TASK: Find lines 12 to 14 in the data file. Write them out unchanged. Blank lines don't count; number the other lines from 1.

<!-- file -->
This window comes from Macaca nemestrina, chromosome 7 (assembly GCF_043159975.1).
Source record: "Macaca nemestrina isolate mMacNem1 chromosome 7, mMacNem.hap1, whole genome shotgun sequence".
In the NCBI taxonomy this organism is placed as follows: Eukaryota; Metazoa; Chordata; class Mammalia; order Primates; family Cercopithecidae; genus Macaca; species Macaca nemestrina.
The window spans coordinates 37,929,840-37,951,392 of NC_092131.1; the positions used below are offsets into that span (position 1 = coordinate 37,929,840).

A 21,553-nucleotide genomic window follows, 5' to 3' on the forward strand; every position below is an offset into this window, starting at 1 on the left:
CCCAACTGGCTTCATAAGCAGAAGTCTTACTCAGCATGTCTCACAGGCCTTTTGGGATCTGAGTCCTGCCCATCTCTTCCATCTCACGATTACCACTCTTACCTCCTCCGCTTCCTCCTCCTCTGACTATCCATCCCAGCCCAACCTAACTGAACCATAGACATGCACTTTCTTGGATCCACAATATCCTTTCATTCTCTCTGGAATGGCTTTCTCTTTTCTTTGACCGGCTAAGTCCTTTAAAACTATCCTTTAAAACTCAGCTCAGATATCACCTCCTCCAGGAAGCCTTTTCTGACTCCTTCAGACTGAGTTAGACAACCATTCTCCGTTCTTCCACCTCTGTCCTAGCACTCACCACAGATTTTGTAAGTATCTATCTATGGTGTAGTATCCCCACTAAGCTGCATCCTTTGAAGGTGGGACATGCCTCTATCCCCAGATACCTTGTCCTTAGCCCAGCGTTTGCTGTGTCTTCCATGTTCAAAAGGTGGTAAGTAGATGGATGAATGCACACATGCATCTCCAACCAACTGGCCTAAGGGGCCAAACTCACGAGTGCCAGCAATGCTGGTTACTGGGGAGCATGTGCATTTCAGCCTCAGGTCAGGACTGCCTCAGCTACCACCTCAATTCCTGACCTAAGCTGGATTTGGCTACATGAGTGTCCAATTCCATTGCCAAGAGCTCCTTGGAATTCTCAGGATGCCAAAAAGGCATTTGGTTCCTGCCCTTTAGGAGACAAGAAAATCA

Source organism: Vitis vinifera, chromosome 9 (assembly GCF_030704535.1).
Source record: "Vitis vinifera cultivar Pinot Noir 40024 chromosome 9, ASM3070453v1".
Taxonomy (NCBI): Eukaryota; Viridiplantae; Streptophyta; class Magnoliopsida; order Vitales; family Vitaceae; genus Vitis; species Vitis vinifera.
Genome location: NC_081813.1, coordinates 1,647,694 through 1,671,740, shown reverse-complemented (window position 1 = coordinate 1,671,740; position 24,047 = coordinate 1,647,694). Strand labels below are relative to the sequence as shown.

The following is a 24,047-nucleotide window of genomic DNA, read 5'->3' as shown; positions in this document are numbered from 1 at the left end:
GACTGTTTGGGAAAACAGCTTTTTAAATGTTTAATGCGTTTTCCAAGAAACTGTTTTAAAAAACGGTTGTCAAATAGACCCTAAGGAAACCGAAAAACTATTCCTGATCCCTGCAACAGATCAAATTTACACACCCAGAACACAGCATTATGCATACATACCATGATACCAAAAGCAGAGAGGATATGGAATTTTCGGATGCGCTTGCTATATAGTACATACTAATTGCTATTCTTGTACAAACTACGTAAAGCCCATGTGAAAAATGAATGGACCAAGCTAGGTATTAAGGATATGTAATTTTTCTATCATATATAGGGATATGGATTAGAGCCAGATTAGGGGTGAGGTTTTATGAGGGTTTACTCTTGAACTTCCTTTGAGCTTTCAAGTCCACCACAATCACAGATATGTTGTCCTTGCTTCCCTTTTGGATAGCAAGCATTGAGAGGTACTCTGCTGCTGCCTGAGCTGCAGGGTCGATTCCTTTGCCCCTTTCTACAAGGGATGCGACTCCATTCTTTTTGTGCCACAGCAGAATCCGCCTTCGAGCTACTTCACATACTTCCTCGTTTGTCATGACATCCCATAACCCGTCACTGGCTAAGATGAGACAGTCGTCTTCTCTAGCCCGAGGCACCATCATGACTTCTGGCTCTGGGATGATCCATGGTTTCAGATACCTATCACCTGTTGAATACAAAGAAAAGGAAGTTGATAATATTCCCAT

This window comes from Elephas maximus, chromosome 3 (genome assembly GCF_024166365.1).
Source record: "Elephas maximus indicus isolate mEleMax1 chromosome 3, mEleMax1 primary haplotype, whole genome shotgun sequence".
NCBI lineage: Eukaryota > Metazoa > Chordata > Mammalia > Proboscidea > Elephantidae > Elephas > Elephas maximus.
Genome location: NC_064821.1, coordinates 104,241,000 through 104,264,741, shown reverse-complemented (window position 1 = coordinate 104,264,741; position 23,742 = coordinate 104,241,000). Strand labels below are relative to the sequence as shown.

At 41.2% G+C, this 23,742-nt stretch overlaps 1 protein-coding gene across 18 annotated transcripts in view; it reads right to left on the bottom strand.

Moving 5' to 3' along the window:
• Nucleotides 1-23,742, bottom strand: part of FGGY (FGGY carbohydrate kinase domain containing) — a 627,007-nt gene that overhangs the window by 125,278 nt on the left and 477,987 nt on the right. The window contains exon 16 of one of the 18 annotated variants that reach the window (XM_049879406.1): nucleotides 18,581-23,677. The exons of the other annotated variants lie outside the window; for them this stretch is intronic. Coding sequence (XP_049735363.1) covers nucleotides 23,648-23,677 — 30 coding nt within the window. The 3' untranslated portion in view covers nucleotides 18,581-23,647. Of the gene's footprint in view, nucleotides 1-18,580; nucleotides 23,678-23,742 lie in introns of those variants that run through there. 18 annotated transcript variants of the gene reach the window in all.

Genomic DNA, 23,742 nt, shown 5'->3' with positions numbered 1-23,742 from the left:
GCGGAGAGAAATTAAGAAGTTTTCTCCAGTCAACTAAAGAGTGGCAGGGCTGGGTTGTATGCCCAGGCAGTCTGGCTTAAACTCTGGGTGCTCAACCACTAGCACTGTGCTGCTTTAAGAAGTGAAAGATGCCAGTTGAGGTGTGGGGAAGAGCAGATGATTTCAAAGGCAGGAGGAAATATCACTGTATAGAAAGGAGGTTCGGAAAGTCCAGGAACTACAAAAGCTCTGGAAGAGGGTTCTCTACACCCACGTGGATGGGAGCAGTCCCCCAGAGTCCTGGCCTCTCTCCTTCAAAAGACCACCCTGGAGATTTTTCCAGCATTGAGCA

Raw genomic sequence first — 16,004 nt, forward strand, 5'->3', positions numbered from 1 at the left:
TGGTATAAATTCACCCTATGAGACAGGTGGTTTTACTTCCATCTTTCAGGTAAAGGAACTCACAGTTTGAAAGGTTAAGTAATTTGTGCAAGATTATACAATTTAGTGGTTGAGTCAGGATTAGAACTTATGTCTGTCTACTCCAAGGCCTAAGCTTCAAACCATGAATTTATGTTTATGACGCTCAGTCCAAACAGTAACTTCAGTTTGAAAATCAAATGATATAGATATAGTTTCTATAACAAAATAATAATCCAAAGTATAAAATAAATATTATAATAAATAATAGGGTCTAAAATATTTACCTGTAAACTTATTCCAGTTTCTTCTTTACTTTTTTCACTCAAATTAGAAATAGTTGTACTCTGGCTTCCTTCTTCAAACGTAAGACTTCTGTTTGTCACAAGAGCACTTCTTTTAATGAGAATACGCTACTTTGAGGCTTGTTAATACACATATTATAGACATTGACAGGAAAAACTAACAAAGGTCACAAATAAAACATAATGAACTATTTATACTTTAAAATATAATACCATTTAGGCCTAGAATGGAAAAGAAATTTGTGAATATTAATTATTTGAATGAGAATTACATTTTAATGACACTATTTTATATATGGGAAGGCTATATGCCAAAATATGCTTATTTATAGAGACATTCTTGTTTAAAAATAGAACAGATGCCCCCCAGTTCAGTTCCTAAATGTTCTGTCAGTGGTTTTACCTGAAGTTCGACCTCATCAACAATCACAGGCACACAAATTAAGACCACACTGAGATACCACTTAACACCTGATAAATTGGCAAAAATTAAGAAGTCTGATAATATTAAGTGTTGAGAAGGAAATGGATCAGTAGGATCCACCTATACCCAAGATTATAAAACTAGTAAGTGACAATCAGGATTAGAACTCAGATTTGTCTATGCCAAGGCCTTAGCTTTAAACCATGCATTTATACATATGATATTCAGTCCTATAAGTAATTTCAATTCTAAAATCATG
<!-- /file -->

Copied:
GACTGTTTGGGAAAACAGCTTTTTAAATGTTTAATGCGTTTTCCAAGAAACTGTTTTAAAAAACGGTTGTCAAATAGACCCTAAGGAAACCGAAAAACTATTCCTGATCCCTGCAACAGATCAAATTTACACACCCAGAACACAGCATTATGCATACATACCATGATACCAAAAGCAGAGAGGATATGGAATTTTCGGATGCGCTTGCTATATAGTACATACTAATTGCTATTCTTGTACAAACTACGTAAAGCCCATGTGAAAAATGAATGGACCAAGCTAGGTATTAAGGATATGTAATTTTTCTATCATATATAGGGATATGGATTAGAGCCAGATTAGGGGTGAGGTTTTATGAGGGTTTACTCTTGAACTTCCTTTGAGCTTTCAAGTCCACCACAATCACAGATATGTTGTCCTTGCTTCCCTTTTGGATAGCAAGCATTGAGAGGTACTCTGCTGCTGCCTGAGCTGCAGGGTCGATTCCTTTGCCCCTTTCTACAAGGGATGCGACTCCATTCTTTTTGTGCCACAGCAGAATCCGCCTTCGAGCTACTTCACATACTTCCTCGTTTGTCATGACATCCCATAACCCGTCACTGGCTAAGATGAGACAGTCGTCTTCTCTAGCCCGAGGCACCATCATGACTTCTGGCTCTGGGATGATCCATGGTTTCAGATACCTATCACCTGTTGAATACAAAGAAAAGGAAGTTGATAATATTCCCAT

This window comes from Elephas maximus, chromosome 3 (genome assembly GCF_024166365.1).
Source record: "Elephas maximus indicus isolate mEleMax1 chromosome 3, mEleMax1 primary haplotype, whole genome shotgun sequence".